To many pop fans Kim Wilde seems an untouchable beauty. Her eyes are as blue as some remote southern sea and her frail delicate looks have made her the pop world's latest pin-up. She's been described as the ew Debbie Harry and has had hit records in Britain and abroad.
But under the glossy image, Kim is like any other twenty-year-old with doubts and fears along with dreams and ambitions. Her parents are singer Marty Wilde and his wife Joyce. Like many other youngsters Kim went through a rebellious phase. Now she believes her insecurities go hand in hand with her success.
Kim says: "Sometimes I worry that things are too good to be true and that something horrible must be coming round the corner. I never have my fortune told or get my palm read these days. When I was at art college I was quite interested in that sort of thing. But I'd be scared to go into anything like that now because I'm so unsure of the future."
It was at college that she went through a short and relatively mild phase of teenage rebellion. Kim explains: "I did rebel to an extent, but fortunately my mum and dad are very sensible people. Some kids break out and then find it's not all it's cracked up to be. I realised it wasn't an answer. I had been brought up in a stable and living atmosphere and that brought me through it."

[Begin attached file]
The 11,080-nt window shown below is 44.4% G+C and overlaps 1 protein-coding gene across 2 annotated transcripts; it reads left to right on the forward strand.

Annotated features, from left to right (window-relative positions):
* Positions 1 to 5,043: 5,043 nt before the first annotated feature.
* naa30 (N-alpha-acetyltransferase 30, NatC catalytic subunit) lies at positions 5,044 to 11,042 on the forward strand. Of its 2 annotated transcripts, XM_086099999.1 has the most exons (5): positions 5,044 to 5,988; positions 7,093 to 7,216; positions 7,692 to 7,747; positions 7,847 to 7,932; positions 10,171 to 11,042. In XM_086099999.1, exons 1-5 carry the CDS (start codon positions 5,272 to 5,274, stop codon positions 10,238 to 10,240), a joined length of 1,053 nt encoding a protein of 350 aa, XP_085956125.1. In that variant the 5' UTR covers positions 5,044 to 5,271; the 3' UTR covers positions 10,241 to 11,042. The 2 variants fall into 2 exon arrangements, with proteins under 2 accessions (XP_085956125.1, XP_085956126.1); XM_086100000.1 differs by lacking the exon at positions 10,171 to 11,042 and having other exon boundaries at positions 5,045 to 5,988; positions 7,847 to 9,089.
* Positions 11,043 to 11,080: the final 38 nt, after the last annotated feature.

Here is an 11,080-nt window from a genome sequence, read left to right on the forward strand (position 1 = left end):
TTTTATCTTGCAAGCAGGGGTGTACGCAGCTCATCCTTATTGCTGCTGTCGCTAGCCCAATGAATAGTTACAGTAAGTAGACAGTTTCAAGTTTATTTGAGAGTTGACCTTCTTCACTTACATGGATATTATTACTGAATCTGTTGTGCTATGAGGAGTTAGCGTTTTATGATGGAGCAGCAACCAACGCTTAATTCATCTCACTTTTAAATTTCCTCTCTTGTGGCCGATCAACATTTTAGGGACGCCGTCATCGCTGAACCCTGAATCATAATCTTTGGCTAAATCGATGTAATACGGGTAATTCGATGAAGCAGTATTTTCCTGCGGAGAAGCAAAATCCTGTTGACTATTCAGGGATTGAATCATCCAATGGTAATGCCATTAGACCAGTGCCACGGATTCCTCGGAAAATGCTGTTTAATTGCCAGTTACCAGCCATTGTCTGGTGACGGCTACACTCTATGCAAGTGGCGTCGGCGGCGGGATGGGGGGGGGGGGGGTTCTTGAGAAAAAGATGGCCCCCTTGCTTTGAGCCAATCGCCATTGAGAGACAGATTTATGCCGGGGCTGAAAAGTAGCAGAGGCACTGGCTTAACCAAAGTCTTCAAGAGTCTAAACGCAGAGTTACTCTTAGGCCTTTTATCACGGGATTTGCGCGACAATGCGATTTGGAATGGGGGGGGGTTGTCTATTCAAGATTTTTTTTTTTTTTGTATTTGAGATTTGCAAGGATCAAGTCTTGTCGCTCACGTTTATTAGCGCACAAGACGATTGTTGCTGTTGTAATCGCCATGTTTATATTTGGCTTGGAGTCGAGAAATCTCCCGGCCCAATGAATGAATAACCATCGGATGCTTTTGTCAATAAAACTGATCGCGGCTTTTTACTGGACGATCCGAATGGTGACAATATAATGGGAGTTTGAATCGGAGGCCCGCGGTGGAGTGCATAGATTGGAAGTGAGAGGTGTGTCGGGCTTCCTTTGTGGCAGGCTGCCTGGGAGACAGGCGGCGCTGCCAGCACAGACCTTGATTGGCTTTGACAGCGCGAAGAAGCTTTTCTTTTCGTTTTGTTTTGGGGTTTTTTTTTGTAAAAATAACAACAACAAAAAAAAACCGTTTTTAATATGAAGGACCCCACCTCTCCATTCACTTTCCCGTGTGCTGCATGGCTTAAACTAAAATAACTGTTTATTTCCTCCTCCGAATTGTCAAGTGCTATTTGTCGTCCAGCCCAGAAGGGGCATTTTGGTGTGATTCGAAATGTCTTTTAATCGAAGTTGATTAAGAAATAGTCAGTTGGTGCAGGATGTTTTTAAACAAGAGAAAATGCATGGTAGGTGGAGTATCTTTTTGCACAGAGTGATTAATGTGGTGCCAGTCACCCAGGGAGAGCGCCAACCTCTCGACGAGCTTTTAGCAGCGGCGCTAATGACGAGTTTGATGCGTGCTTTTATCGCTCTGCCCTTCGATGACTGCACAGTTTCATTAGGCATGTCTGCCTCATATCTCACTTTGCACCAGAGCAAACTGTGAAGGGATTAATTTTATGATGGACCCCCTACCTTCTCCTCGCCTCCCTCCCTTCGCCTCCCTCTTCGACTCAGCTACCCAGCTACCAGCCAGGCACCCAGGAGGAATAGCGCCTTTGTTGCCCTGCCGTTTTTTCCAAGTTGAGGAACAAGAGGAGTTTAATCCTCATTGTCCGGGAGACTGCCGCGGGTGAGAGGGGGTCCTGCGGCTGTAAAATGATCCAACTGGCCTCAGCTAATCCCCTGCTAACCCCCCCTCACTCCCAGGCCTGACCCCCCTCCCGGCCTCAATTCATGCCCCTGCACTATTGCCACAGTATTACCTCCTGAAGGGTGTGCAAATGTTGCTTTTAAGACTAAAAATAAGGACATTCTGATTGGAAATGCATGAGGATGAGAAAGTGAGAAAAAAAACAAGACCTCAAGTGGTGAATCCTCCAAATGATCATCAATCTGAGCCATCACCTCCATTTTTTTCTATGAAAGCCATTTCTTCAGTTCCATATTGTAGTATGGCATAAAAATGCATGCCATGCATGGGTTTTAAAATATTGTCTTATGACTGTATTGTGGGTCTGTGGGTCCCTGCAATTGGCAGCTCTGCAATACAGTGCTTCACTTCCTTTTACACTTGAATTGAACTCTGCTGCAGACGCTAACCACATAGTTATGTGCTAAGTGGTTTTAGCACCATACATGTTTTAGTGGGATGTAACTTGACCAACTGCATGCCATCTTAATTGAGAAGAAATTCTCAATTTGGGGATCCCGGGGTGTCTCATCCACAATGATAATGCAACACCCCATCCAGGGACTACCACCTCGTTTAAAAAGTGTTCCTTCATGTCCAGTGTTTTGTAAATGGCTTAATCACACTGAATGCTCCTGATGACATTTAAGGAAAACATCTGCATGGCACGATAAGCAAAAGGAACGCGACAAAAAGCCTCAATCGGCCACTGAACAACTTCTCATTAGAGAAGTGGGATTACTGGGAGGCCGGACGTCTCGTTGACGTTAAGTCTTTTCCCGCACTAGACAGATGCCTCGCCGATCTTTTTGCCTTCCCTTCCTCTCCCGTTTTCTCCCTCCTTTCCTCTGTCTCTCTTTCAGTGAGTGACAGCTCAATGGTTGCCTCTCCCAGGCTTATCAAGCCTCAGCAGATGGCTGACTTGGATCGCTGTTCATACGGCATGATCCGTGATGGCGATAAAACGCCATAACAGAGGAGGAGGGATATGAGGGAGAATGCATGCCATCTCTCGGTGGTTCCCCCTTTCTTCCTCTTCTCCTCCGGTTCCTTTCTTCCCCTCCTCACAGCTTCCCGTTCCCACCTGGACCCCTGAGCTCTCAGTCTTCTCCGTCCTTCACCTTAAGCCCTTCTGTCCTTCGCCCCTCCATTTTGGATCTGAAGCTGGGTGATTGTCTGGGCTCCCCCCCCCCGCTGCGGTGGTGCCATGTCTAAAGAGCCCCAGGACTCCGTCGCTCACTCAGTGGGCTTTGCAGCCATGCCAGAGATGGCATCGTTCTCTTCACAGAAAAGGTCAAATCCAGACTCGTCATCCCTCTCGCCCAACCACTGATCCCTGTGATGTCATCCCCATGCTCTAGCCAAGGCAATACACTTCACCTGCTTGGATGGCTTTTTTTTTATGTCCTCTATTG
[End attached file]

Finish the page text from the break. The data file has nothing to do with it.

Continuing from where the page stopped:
"I didn't do anything very outlandish. I didn't run away from home or anything. But I grew apart from my family. I was staying out all night. I was hardly ever home. My dad didn't stpo me staying out. In fact, that was the great thing because he is a great one for playing on his kids' consciences. He doesn't forbid you to do something, but you know he disapproves."
"When I left art college things changed again. My mum had a baby girl, Roxanne, and I was home ninety per cent of the time and helped to look after her. That got us closer again."
Kim still lives with her parents and is happy to remain there for the moment. Although in the last two moths she has hardly been home because she's been visiting Australia, South Africa and Europe promoting her records. Her singing career leaves little time for other activities and she has definite views about love and marriage.
"When people ask about my sex life I always laugh and say it's non-existent and I ask what their sex life is like because it's always more eventful than mine."
She claims to be happy not to have a boyfriend at the moment and is not worried that her new-found fame will make any future relationships difficult.
"I've spent a lot of time without a boyfriend and there have been only three or four men in my life. The trouble about getting involved with a guy is that he can become a kind of emotional crutch and when it's over you are much weaker and need to rebuild your strength again", says Kim.
Kim is sceptical about marriage, too. "I just don't think I could love somebody for that long and make it work", she says. "My mum and dad have a great marriage that has lasted for many years, but I couldn't ever cope with a steady relationship for years and years, I'm not sure marriage is the natural state that so many people believe it to be. This first struck me years ago when I fell crazily in love with Clint Eastwood. Then suddenly I woke up one day and decided I hated him. Think how terrible it would have been if I'd actually met him and married him."
Kim is busy working on a new single and an album to be released later in the year, and she hopes to go on tour next spring. But there is one trip that Kim is really looking forward to - a package tour with old friends to a winter ski resort.
"It'll be quite a change, but I know I shall love it", she says.